Lisa Abramowicz is a Bloomberg Gadfly columnist covering the debt markets. She has written about debt markets for Bloomberg News since 2010.

It's been a terrible six months for hedge funds, so bad that Third Point said in a letter on Tuesday that some strategies had become "a hedge fund killing field."

The pain has been particularly severe for so-called market neutral funds, which seek positive returns regardless of the direction of broad stock or bond indexes. These suffered so much because there were too many such funds without enough ideas. And a bunch of their collectively popular trades blew up in their faces.

Third Point described performance generally as "catastrophic," and the firm is girding for a "washout" among hedge funds that'll likely provide investment opportunities for the survivors (including itself).

This market has been particularly difficult to navigate, in large part because of central bank intervention from every corner of the globe. When the Federal Reserve was the main game in town, investors could predict that more monetary easing would fuel bond and stock values. But that's much more difficult now that European and Japanese central bankers are racing to catch up with the U.S., unleashing ever more experimental policies. This has resulted in some unpredictable moves in currencies.

For example, many funds bet on an acceleration in China's economic decline, which doesn't seem to have happened yet. After the yuan declined earlier in the year against the dollar, it has stabilized, going against fund managers' predictions of a gigantic, messy devaluation. Growth in the nation has slowed but is still relatively high compared with developed economies. Its credit bubble hasn't popped yet, even if it appears to be deflating just a touch.

Yuan Stability
After plunging heading into 2016, China's currency has risen and generally stabilized
Source: Bloomberg

Second, there's a limited scope of big bets that larger hedge funds can make right now. Either they need to wager on broad trends that require more luck than skill to get right, or they need to lock their money up with specific risky companies where high value may just as easily translate into enormous losses.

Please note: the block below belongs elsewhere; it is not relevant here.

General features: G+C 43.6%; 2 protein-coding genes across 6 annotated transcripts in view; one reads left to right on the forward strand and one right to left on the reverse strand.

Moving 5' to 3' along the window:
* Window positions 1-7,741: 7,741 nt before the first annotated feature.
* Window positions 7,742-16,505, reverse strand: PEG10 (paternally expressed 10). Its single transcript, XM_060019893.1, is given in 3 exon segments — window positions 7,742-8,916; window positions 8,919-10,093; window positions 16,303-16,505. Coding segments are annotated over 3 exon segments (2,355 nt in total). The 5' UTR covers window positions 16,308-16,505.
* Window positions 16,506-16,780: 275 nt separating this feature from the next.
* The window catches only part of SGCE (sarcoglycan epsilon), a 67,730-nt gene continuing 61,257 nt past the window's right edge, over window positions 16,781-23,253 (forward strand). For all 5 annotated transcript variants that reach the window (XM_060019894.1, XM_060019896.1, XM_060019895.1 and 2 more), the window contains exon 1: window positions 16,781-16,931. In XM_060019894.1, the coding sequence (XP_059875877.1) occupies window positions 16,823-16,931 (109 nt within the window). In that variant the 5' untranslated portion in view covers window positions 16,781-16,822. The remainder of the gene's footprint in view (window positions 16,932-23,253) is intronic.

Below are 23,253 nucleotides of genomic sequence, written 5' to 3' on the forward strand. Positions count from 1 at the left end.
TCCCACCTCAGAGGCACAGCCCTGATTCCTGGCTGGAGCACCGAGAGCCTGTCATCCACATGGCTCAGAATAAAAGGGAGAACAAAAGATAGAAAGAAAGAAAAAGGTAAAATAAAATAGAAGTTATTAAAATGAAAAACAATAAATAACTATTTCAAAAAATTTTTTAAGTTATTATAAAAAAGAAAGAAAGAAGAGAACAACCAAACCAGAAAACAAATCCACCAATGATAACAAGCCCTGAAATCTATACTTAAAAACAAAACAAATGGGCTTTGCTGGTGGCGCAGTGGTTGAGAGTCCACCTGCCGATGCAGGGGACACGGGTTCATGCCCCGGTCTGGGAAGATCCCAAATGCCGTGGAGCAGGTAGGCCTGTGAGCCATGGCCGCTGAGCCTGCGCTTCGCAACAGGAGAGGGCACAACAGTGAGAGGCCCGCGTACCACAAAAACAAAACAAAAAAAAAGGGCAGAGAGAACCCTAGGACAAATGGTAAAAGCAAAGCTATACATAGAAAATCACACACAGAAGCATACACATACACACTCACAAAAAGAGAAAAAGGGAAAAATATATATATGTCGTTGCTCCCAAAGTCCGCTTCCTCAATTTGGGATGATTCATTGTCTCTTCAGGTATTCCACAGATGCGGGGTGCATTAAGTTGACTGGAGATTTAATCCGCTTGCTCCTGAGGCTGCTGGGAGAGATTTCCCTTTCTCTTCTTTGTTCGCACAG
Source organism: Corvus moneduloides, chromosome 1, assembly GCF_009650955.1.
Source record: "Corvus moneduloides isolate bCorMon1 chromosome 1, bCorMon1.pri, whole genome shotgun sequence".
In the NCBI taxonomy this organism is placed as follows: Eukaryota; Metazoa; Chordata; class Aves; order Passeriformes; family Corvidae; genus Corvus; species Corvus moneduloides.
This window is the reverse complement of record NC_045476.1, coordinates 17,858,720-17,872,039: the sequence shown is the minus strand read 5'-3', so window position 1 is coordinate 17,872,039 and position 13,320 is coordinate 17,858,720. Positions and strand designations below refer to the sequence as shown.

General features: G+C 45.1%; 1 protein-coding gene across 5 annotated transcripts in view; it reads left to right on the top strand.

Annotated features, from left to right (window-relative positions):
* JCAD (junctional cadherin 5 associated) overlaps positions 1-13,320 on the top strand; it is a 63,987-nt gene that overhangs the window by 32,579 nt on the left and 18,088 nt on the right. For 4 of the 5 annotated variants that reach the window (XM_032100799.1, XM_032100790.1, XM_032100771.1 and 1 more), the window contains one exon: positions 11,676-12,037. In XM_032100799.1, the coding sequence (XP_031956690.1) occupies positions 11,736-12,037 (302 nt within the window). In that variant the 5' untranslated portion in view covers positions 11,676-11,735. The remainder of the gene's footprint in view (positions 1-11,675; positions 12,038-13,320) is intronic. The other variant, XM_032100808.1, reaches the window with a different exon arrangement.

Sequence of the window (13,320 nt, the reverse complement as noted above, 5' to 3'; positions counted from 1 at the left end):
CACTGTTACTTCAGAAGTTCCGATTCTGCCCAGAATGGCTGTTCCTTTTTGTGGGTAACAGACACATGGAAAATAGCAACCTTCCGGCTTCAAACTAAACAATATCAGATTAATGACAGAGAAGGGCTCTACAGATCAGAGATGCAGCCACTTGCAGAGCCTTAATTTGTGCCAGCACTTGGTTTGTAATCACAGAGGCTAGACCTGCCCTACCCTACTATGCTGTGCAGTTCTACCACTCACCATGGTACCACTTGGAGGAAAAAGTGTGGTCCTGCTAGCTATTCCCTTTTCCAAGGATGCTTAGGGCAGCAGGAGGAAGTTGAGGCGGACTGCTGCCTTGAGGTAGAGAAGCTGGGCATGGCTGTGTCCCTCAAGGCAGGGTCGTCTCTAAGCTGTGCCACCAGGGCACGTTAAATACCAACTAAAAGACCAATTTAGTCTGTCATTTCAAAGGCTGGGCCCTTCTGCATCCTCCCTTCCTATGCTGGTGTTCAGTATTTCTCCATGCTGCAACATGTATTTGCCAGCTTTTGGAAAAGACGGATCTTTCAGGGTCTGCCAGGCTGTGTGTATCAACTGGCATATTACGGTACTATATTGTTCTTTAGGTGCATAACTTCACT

Unfortunately for many funds, their corporate bets were not so great this year or even downright terrible. Shares of Valeant, for example, which is a top holding of billionaire Bill Ackman, have plunged more than 60 percent this year. Those who bet on the Pfizer-Allergan merger were crushed when the deal fell apart earlier this month.

Hedge funds plowed into SunEdison, owning more than half of the solar company's shares last year, only to suffer big losses this year as it filed for bankruptcy.

Hedge funds posted their worst performance since 2008 in the first three months of 2016 while the broad-based indexes that these funds sought to avoid, such as the S&P 500 and the Barclays Global Aggregate Corporate Bond index, generated returns of 1.3 percent and 4.6 percent respectively.

Investors are taking note and withdrawing cash from hedge funds that once promised them immunity from market swoons. Brevan Howard's investors have asked to pull about $1.4 billion from the firm’s main hedge fund, sources told Sabrina Willmer and Nishant Kumar. Assets at Prosiris Capital Management, the hedge fund founded by Goldman Sachs alumnus Reza Ali, have tumbled by almost 40 percent in less than a year.

Flowing Downhill
Hedge funds are poised for their biggest client withdrawals since the credit crisis
Source: Hedge Fund Research Inc.

Perhaps there's a bigger lesson to be drawn from this year's "killing field" -- fund managers don't have some secret recipe for returns. Either managers need to have specific views on broader markets or a clear methodology for how to select long-term value investments. Claiming neutrality is a poor substitute for lacking conviction.

This column does not necessarily reflect the opinion of Bloomberg LP and its owners.

To contact the author of this story:
Lisa Abramowicz in New York at

To contact the editor responsible for this story:
Daniel Niemi at